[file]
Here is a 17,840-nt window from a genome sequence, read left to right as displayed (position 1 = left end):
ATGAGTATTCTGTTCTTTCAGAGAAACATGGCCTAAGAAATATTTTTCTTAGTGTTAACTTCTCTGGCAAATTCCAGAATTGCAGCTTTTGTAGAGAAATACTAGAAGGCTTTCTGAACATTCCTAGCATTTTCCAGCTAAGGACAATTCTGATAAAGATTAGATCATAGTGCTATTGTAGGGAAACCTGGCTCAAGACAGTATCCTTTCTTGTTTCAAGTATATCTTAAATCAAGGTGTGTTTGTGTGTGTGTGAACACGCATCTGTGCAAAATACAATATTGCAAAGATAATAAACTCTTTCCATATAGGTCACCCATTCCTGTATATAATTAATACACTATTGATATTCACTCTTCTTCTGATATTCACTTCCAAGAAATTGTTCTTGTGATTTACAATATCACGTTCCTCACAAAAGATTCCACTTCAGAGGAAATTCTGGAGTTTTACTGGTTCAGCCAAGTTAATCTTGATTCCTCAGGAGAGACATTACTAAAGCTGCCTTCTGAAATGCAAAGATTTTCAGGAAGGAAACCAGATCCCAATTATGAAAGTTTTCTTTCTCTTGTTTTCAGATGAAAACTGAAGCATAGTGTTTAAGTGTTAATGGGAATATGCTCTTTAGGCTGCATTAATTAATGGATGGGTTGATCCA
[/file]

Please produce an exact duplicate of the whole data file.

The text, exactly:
Here is a 17,840-nt window from a genome sequence, read left to right as displayed (position 1 = left end):
ATGAGTATTCTGTTCTTTCAGAGAAACATGGCCTAAGAAATATTTTTCTTAGTGTTAACTTCTCTGGCAAATTCCAGAATTGCAGCTTTTGTAGAGAAATACTAGAAGGCTTTCTGAACATTCCTAGCATTTTCCAGCTAAGGACAATTCTGATAAAGATTAGATCATAGTGCTATTGTAGGGAAACCTGGCTCAAGACAGTATCCTTTCTTGTTTCAAGTATATCTTAAATCAAGGTGTGTTTGTGTGTGTGTGAACACGCATCTGTGCAAAATACAATATTGCAAAGATAATAAACTCTTTCCATATAGGTCACCCATTCCTGTATATAATTAATACACTATTGATATTCACTCTTCTTCTGATATTCACTTCCAAGAAATTGTTCTTGTGATTTACAATATCACGTTCCTCACAAAAGATTCCACTTCAGAGGAAATTCTGGAGTTTTACTGGTTCAGCCAAGTTAATCTTGATTCCTCAGGAGAGACATTACTAAAGCTGCCTTCTGAAATGCAAAGATTTTCAGGAAGGAAACCAGATCCCAATTATGAAAGTTTTCTTTCTCTTGTTTTCAGATGAAAACTGAAGCATAGTGTTTAAGTGTTAATGGGAATATGCTCTTTAGGCTGCATTAATTAATGGATGGGTTGATCCA